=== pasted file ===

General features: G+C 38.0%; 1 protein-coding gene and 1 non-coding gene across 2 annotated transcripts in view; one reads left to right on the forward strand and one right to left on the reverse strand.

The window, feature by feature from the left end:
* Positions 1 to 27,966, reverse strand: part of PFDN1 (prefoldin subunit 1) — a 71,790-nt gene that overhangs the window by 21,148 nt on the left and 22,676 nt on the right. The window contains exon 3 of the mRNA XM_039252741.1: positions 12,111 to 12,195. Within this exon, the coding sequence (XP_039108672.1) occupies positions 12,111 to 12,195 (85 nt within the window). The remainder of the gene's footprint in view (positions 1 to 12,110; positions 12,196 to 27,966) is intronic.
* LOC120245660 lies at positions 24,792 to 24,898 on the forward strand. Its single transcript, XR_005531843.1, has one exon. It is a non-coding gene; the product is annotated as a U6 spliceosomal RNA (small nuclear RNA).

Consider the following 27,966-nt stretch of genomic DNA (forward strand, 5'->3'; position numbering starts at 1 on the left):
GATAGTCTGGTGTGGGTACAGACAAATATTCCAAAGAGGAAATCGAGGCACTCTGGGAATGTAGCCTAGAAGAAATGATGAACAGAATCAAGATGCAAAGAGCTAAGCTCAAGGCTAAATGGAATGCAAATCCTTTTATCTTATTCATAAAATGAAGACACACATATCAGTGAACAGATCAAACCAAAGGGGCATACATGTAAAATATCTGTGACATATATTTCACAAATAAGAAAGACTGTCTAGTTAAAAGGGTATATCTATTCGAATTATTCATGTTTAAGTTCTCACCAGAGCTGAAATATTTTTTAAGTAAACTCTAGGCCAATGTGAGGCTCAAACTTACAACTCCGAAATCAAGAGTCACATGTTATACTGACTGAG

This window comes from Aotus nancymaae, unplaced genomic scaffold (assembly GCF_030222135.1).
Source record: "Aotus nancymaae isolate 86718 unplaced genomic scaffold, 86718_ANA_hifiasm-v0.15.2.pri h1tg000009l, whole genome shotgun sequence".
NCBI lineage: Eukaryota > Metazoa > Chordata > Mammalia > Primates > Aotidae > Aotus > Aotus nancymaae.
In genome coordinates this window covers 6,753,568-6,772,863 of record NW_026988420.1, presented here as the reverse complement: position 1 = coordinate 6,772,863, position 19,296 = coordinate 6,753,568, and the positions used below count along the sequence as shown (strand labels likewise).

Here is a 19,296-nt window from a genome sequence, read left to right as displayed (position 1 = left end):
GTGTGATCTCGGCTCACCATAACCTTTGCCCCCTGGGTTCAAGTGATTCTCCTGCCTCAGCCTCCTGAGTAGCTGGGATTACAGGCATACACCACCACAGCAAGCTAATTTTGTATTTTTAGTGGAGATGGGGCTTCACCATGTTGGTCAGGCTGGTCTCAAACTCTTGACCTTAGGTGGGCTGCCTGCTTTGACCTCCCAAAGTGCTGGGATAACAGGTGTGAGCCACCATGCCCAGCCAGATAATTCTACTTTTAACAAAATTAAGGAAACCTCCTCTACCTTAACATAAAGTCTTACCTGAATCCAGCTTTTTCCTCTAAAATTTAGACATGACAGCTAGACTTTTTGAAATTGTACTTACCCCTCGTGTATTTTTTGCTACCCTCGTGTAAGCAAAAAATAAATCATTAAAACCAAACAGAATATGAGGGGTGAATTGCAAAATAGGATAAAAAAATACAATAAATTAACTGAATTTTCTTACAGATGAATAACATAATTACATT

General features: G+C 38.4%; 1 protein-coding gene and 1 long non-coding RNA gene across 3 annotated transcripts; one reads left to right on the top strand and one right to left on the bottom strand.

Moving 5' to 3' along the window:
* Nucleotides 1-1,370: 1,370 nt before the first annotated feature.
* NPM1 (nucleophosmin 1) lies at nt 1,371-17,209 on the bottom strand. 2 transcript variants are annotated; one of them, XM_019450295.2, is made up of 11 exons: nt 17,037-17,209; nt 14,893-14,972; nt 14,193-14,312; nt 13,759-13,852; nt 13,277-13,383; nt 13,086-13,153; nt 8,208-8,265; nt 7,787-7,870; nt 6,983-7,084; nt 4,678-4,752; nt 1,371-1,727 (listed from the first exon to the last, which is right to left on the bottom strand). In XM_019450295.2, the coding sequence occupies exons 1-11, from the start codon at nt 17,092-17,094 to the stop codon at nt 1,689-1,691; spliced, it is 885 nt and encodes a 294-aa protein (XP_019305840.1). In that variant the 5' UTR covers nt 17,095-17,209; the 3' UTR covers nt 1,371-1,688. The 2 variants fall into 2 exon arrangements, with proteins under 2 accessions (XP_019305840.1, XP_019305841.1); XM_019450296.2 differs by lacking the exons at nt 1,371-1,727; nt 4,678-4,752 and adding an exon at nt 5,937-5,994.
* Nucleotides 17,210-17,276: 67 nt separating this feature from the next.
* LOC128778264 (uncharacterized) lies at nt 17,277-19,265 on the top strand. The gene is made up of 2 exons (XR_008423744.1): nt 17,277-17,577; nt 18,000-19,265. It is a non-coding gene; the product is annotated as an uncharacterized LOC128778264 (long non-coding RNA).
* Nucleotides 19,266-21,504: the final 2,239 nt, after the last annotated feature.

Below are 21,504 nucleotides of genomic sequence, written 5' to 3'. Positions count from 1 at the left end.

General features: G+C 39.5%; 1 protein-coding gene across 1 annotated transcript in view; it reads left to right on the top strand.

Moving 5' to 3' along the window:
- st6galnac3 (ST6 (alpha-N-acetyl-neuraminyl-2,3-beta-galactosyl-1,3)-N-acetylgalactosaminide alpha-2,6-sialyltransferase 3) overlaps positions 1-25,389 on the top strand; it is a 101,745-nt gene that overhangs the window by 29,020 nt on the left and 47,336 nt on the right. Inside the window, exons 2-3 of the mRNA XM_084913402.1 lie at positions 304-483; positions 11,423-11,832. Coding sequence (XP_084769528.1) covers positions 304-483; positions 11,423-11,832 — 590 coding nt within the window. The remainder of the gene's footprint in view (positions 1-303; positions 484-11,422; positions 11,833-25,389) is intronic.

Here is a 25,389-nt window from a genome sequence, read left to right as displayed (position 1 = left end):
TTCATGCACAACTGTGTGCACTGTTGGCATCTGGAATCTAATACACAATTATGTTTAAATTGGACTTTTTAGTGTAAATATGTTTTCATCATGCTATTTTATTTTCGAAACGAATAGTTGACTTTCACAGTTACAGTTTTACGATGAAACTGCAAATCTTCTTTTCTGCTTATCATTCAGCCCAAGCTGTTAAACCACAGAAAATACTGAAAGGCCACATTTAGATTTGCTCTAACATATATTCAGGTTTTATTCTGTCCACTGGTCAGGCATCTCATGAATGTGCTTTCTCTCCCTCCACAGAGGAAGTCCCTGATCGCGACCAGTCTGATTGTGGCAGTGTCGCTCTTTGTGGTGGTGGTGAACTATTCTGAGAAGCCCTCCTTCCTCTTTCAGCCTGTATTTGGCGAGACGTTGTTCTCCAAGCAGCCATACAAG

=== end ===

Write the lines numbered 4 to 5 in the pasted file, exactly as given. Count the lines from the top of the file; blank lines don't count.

* LOC120245660 lies at positions 24,792 to 24,898 on the forward strand. Its single transcript, XR_005531843.1, has one exon. It is a non-coding gene; the product is annotated as a U6 spliceosomal RNA (small nuclear RNA).

Consider the following 27,966-nt stretch of genomic DNA (forward strand, 5'->3'; position numbering starts at 1 on the left):